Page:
Did you know that if you slip and fall on someone else’s property and suffer serious injuries, you might be able to seek compensation from the property owners? Thousands of people are injured every year through slip and fall accidents, often without realizing they are eligible to be compensated for their medical bills and other losses.
Whether you slip and fall on someone else’s private property, in a store, in a building, or any other property, the owner of that property may be liable for your injuries if he or she is found negligent. For example, the owner or manager of a grocery store may be found negligent if the store failed to put up signs indicating the floor was wet, and you slipped.
To find out if you qualify to seek compensation for your slip and fall injuries, contact a San Diego personal injury lawyer at the Law Office of Melinda Helbock, A.P.C. today.
Premises Liability Injuries
According to the Centers for Disease Control 20 to 30 percent of those who fall receive moderate to severe injuries, including:
- Head trauma
- Hip fractures
Falls are the most common cause of traumatic brain injury. In fact, in 2000, traumatic brain injury was the cause of 46 percent of fatal falls among older adults.
Falls are also the cause of most fractures among older adults. The most common fractures are of the:
- Upper arm
The law regarding premises liability describes what legal responsibility a landowner or property occupier has for injuries or accidents that occur on the property. Someone can file a premises liability claim for a number of reasons, including:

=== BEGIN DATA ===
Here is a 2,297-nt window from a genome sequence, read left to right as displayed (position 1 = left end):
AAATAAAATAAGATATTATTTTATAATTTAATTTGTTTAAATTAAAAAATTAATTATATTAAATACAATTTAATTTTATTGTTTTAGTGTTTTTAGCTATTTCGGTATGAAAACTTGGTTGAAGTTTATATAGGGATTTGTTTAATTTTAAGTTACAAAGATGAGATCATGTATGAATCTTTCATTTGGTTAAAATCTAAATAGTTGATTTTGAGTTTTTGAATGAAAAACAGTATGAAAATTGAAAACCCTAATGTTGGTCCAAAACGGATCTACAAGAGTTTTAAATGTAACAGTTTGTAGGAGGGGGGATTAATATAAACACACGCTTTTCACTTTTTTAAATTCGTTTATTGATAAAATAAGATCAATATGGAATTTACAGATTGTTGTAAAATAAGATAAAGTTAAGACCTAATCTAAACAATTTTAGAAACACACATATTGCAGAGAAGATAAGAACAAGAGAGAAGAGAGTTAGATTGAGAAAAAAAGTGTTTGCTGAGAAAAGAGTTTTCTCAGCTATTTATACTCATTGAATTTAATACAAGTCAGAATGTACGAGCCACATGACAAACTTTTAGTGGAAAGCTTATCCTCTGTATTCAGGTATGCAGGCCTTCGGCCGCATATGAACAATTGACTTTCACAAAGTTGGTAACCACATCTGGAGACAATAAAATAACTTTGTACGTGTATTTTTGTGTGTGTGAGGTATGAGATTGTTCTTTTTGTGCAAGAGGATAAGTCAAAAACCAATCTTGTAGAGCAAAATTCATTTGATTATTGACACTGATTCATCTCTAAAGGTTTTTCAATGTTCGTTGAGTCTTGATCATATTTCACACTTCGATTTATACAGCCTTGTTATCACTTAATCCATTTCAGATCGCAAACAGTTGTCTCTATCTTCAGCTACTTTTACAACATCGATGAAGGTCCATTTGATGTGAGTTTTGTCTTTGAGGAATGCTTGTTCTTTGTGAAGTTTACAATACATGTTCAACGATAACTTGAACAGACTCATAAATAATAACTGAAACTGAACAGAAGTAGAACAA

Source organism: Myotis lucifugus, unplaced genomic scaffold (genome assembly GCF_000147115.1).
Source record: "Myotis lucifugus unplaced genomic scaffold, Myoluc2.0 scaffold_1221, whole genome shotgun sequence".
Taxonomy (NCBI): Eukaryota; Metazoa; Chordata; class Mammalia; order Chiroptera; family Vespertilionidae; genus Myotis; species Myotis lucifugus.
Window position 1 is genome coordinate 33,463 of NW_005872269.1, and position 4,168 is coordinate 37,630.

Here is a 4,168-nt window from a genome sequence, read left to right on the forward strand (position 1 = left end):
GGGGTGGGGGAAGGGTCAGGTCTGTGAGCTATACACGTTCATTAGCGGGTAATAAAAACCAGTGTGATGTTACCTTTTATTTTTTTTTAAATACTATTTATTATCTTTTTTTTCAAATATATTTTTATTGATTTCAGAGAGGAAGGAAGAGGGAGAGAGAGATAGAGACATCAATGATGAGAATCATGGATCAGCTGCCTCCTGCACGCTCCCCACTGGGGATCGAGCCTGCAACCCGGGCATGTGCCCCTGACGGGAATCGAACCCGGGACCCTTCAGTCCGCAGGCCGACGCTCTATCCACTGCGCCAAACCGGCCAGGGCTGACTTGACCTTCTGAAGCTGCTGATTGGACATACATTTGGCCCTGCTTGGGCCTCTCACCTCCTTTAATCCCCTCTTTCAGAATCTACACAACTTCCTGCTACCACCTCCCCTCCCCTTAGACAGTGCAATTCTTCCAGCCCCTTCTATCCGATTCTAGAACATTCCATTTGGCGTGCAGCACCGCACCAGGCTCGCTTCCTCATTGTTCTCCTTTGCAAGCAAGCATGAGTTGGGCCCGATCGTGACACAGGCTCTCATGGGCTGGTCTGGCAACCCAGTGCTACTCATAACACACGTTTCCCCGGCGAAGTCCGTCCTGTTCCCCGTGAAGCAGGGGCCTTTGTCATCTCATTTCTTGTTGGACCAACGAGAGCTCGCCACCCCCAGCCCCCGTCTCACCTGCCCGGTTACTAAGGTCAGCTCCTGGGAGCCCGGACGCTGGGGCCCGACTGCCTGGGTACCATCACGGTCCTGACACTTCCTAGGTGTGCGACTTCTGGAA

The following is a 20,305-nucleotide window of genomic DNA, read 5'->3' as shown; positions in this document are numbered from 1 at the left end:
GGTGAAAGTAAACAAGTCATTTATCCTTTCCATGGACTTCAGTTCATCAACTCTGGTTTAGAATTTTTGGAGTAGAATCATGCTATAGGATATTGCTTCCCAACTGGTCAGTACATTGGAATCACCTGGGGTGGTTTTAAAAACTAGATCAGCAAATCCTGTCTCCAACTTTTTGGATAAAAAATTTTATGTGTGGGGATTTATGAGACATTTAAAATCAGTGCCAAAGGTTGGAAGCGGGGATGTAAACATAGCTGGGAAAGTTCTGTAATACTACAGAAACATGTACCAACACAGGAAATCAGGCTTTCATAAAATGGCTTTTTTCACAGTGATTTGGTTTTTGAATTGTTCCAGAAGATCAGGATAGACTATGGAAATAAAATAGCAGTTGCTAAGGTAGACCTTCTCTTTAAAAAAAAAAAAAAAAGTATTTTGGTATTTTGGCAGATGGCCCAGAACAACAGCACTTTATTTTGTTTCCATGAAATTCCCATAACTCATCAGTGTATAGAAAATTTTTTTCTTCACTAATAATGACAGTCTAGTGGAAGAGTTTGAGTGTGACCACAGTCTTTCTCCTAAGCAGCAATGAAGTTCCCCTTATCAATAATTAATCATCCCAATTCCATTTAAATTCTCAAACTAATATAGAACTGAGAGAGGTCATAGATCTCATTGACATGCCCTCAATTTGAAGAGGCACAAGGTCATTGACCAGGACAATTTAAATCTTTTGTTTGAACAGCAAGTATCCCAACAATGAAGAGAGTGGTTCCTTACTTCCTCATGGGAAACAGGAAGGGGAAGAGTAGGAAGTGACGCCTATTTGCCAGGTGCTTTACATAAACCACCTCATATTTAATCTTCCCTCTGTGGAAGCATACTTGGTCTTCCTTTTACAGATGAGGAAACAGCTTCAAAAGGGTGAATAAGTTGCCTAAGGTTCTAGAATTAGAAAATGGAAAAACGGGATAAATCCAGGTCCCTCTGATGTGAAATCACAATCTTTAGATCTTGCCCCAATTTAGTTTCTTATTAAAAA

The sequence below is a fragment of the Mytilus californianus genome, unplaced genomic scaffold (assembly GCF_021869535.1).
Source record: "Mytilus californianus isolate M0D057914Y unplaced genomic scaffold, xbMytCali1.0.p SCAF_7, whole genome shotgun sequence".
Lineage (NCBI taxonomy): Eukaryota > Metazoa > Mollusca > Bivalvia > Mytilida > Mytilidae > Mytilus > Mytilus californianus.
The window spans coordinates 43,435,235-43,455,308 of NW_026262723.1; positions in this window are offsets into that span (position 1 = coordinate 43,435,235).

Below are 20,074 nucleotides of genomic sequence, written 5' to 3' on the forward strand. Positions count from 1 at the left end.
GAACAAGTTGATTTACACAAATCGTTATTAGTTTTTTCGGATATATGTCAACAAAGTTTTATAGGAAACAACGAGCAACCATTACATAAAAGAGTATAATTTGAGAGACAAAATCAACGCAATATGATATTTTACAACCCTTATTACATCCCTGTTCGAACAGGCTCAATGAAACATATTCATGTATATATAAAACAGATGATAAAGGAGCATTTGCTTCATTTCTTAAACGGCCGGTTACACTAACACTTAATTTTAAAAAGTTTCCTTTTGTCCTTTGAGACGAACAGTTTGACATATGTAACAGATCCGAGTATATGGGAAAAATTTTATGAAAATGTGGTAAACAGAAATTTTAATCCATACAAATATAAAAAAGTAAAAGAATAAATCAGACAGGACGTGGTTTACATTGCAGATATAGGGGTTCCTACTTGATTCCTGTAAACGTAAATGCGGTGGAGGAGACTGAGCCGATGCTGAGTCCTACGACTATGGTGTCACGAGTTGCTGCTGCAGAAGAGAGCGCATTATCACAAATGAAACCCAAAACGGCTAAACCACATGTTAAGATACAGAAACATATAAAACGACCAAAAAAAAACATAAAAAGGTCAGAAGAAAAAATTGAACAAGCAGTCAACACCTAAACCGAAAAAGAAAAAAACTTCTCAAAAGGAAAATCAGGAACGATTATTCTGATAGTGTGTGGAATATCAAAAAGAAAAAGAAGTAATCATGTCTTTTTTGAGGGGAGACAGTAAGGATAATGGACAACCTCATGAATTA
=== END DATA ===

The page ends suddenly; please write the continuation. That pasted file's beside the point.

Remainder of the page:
- Being injured while using equipment on someone else’s property
- Being injured by another person on someone’s property and it can be shown the property owner failed to provide adequate security (e.g. poorly lit parking garage)
- Slipping and falling because of hazards such as a wet or slick floor, a torn rug or carpet, etc.
- Something falling off a shelf and hitting a person on the head
The legal status of the visitor is also important for determining premises liability. In general, four types of status may be assigned to the visitor:
- Social guest
A trespasser is unlikely to be compensated for being injured on the property of another person.
Premises liability also depends on whether the property owner made a reasonable effort to provide for the safety of the guest. Did the owner clear obstacles and hazards in a reasonable manner? Did the property owner warn a guest that a hazard existed?
In addition, to being compensated for injury due to a hazard, you might need to show that the owner knew the hazard existed and had time to mitigate it.
To find out if you have a claim, contact The Law Office of Melinda J. Helbock, A.P.C. to speak with an experienced slip and fall accident attorney.